Every Man a Liar

By Justin Johnson

How far are you willing to go to learn the truth? Would you continue if it meant you were wrong? If you can do this you are on your way.

What if learning the truth meant that your friends were wrong? We all like to think that we know a little more than our friends. This should not be too hard.

What if discovering the truth meant that what was popular and celebrity was wrong? Why not? After all we can all agree that what is popular is not always right. We’ve already established that the average Joe and his friends are ignorant.

But what if accepting the truth meant that learned scholars and doctors were also wrong? In a time where reason is held as the primary tool of truth this may be more difficult to believe.  But we also know that not all scholars agree on everything. Perhaps there is room for error after all.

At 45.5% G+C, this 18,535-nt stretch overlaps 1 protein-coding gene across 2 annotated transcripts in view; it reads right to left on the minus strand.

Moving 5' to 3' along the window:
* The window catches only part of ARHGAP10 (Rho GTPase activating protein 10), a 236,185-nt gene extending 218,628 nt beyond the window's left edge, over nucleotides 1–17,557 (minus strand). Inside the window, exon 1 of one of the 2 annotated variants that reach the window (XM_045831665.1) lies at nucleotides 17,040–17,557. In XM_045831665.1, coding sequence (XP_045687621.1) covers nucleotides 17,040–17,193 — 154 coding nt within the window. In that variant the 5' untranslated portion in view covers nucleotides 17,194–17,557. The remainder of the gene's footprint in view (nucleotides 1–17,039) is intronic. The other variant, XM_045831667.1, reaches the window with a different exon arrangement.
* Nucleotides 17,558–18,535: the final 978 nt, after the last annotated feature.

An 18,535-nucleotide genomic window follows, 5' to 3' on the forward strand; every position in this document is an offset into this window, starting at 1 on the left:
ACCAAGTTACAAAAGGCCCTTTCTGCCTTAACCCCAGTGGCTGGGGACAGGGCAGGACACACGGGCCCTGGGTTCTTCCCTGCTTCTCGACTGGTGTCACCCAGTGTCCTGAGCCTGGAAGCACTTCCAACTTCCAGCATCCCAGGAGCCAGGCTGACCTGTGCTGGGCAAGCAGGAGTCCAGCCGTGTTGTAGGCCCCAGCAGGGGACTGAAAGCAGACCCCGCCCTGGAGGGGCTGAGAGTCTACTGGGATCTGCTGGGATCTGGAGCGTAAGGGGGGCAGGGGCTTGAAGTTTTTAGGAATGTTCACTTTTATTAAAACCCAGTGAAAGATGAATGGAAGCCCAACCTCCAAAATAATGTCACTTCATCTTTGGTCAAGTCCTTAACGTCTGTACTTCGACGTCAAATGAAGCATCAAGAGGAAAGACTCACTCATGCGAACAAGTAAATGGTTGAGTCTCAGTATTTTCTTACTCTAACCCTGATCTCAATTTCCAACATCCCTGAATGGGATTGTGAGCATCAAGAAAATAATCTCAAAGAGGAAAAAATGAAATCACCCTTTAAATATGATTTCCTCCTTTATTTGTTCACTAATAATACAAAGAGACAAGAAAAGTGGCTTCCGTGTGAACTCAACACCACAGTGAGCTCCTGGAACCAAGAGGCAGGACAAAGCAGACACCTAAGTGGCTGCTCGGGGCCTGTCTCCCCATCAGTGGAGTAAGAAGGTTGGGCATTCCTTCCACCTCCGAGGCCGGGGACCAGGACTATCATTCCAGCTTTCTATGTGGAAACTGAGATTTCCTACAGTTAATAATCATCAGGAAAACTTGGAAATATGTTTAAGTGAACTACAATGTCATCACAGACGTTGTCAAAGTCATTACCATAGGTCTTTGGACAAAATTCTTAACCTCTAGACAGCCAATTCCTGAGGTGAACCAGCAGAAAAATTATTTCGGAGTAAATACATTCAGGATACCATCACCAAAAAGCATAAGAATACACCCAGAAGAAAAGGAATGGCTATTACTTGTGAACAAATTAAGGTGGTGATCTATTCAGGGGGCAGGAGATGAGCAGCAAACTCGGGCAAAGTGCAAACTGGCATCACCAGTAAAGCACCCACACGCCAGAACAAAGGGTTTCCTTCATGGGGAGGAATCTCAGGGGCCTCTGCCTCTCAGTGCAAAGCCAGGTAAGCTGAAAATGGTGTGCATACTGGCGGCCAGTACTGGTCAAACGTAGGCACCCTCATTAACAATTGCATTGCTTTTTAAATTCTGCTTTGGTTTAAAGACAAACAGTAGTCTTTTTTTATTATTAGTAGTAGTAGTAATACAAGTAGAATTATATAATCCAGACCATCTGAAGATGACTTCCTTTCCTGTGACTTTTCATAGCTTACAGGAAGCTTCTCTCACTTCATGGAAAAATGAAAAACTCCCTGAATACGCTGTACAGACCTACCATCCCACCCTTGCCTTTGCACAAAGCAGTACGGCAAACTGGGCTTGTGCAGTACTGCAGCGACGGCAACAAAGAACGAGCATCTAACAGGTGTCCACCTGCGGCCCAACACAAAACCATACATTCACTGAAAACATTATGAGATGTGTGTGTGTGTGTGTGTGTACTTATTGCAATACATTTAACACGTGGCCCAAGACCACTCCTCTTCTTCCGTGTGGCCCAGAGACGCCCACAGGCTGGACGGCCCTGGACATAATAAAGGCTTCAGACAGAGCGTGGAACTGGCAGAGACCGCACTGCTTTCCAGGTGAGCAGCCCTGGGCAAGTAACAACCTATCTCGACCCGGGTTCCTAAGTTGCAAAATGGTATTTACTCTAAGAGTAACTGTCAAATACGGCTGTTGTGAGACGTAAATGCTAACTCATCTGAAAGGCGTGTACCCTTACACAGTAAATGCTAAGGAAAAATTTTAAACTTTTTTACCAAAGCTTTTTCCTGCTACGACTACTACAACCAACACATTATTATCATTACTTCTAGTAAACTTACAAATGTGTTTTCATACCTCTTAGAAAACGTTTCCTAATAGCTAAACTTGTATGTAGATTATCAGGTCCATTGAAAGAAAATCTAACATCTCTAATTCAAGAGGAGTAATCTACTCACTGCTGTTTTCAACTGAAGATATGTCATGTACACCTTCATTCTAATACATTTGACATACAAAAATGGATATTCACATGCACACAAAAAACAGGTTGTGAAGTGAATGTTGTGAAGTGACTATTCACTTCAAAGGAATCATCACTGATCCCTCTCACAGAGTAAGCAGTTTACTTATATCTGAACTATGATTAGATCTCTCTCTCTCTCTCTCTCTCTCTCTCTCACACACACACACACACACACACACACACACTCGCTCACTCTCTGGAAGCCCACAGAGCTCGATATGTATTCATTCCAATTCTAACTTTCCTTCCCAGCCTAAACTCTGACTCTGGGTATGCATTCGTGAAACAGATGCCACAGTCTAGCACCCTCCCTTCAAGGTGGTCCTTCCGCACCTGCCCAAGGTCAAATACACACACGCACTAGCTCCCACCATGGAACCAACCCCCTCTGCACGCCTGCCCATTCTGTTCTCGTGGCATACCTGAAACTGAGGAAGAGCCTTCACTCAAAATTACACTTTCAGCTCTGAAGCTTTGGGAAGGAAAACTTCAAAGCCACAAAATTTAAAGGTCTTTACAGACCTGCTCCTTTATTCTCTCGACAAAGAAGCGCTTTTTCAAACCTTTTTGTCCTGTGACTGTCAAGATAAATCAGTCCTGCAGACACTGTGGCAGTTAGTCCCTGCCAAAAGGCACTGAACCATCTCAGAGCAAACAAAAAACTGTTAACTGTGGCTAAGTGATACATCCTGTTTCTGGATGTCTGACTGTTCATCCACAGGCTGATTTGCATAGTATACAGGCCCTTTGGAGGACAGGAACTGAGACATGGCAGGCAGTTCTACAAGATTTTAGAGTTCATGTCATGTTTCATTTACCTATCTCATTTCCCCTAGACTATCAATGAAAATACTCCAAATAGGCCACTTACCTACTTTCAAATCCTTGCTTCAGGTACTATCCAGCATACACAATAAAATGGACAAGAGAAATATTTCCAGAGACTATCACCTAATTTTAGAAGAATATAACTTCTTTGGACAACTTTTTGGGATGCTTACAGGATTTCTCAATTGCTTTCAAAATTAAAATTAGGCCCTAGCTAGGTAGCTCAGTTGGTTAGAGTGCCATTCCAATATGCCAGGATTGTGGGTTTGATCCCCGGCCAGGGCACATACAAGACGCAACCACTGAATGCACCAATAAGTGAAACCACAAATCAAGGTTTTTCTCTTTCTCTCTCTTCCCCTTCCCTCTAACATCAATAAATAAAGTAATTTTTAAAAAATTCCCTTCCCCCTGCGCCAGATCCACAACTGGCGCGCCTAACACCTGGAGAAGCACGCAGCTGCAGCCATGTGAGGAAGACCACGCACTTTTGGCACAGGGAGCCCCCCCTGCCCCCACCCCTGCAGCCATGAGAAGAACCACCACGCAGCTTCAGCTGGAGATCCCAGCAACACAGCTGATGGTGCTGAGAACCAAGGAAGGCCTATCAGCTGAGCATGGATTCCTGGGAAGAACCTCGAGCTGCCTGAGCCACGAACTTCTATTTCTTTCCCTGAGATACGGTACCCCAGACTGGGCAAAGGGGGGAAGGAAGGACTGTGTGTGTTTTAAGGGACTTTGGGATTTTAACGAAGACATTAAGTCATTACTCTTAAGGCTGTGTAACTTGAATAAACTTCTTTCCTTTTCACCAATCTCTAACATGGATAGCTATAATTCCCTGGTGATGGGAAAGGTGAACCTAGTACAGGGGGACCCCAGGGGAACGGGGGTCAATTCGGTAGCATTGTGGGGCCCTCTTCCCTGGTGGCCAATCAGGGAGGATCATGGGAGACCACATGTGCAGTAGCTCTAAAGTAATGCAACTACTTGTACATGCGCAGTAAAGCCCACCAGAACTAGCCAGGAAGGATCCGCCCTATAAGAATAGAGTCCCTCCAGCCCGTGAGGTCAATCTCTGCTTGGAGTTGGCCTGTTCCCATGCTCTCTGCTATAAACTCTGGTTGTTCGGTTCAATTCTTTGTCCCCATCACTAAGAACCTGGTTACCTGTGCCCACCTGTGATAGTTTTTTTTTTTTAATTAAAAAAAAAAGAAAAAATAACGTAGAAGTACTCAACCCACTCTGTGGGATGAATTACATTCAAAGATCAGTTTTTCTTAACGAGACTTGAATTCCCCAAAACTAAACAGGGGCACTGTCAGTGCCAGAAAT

Could it be that entire schools are wrong about what is true? Entire denominations? Entire countries?

What if knowing the truth meant that most every historically significant man, scholar, teacher, or philosopher for the past two thousand years was wrong? Would you still accept it? Would you want to know it?

Paul writes ‘let God be true, but every man a liar’ (Romans 3:4).

If every man that ever lived was wrong, God would still be true.

Human reason can be fallacious and experience can be deceiving, but God and his revelation are never wrong. He is not a man that he should lie and is worthy of your trust.

It would be naive to think that any church, country, preacher, or tradition has the market on truth. But when we are willing to believe God before tradition or training then we are one step closer to gaining what is more valuable than both: the truth.

You won’t be able to understand the preaching of Jesus Christ according to the revelation of the mystery unless you believe that we should let God be true and every man a liar.

“Study to shew thyself approved unto God, a workman that needeth not to be ashamed, rightly dividing the word of truth.” – 2 Tim 2:15

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Published: February 5, 2009
Last Modified: May 31, 2016
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